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Adenosine Monophosphate

Adenosine monophosphate (AMP) is an intermediary substance formed during the bodys process of creating energy in the form of adenosine triphosphate (ATP) from food. AMP may play a role in limiting postherpetic neuralgia, which is the pain that sometimes lingers after a bout of shingles (herpes zoster). One double-blind study involving 32 adults with shingles found that injections of AMP given three times per week for a month following a flare-up of shingles relieved the pain more quickly than placebo.1 Whether oral supplementation would have the same effect remains unclear. AMP also helps heal the lesions and prevents recurrence of pain or lesions.

Nineteen out of twenty-one people with porphyria cutanea tarda (a disease that develops in adulthood and causes photosensitivity, among other symptoms) responded well to 160�200 mg of AMP per day taken for at least one month, according to one group of researchers.2 Partial and even complete alleviation of photosensitivity associated with this condition occurred in several people.

A closely related molecule to AMP, adenosine, affects electrical signaling in the heart. Intravenous adenosine has been used successfully to treat children with tachycardia, a condition in which the heart beats too quickly.3 Intravenous adenosine has also been reported to help most elderly people with tachycardia.4

Adenosine is formed by heart muscle when the oxygen supply is low,5 and it improves the efficiency of the heart.6 Adenosine has also been reported to improve the hearts ability to use blood sugar for energy during stress.7

Where is it found? The body creates AMP within cells during normal metabolic processes. AMP is also found as a supplement, although it is not widely available.

Adenosine monophosphate (AMP) has been used in connection with the following conditions (refer to the individual health concern for complete information):

Rating Health Concerns
1Star Photosensitivity
Shingles
3Stars Reliable and relatively consistent scientific data showing a substantial health benefit.
2Stars Contradictory, insufficient, or preliminary studies suggesting a health benefit or minimal health benefit.
1Star An herb is primarily supported by traditional use, or the herb or supplement has little scientific support and/or minimal health benefit.

Who is likely to be deficient? Preliminary research suggests that people with herpes simplex or herpes zoster (shingles) infections may have low levels of AMP; however, the clinical significance of this finding is unclear.8

How much is usually taken? The trials using AMP for photosensitivity have used 160-200 mg of AMP per day; however, the ideal intake of this supplement has not been determined. Research with shingles has used a special gel form of AMP injected into muscle; a doctor should be consulted for this form of AMP.

Are there any side effects or interactions? The limited number of human studies involving oral AMP have not indicated any side effects. However, some researchers have expressed concern that supplemental intake of AMP could, in theory, increase levels of adenosine, a substance related to AMP that may interfere with immune function.9 Doctors using AMP injections report that too-rapid intravenous administration or inadvertent administration of an intramuscular injection into a vein could cause life-threatening arrhythmias of the heart.10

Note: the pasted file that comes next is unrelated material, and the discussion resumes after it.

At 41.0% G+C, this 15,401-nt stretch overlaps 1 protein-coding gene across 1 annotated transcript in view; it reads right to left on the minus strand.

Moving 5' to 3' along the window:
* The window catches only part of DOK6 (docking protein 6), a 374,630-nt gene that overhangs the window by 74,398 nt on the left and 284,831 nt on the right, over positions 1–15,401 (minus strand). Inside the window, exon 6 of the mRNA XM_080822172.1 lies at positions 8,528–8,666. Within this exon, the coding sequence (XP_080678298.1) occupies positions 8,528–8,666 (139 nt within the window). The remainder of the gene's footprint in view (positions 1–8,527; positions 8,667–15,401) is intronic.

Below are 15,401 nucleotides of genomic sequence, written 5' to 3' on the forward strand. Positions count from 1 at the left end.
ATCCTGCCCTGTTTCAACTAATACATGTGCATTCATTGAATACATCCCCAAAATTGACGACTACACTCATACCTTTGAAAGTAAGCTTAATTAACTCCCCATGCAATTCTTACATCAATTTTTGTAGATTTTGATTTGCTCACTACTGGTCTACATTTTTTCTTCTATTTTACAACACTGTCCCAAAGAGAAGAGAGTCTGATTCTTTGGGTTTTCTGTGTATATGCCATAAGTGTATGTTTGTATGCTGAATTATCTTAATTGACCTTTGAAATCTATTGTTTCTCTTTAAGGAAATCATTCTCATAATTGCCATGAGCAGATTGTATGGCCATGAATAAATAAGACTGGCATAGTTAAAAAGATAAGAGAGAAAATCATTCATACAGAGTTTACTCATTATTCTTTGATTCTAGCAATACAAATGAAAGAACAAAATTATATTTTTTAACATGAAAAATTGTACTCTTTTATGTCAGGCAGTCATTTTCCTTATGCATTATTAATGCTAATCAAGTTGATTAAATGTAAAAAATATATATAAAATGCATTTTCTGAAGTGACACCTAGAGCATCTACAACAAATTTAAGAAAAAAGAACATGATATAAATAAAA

At the time of writing, there were no well-known drug interactions with Adenosine Monophosphate.

References:

1. Sklar SH, Blue WT, Alexander EJ, et al. Herpes zoster. The treatment and prevention of neuralgia with adenosine monophosphate. JAMA 1985;253:1427�30.

2. Gajdos A. AMP in porphyria cutanea tarda. Lancet 1974;I:163 [letter].

3. Bakshi F, Barzilay Z, Paret G, Hashomer T. Adenosine in the diagnosis and treatment of narrow complex tachycardia in the pediatric intensive care unit. Heart Lung 1998;27:47�50.

4. Camaiti A, Del Rosso A, Morettini A, et al. Efficacy and safety of adenosine in diagnosis and treatment of regular tachycardia in the elderly. Coron Artery Dis 1998;9:591�6.

5. Schrader J, Deussen A, Smolenski RT. Adenosine is a sensitive oxygen sensor in the heart. Experientia 46:1172�5.

6. Headrick J, Willis RJ. Endogenous adenosine improves work rate to oxygen consumption ratio in catecholamine stimulated isovolumic rat heart. Pflugers Arch 1989;413:354�8.

7. Finegan BA, Clanachan AS, Coulson CS, Lopaschunk GD. Adenosine modification of energy substrate use in isolated hearts perfused with fatty acids. Am J Physiol 1992;262:H1501�7.

8. Sklar SH. Herpes virus infection. JAMA 1977;237:871�2.

9. Sherlock CH, Corey L. Adenosine monophosphate for the treatment of varicella zoster infections: A large dose of caution. JAMA 1985;253:1444�5.

10. Gaby AR, Wright JV. Nutritional Therapy in Medical Practice. Proceedings from Nutritional Therapy in Medical Practice Conference, Seattle, WA, Oct 25�8, 1996, 33;

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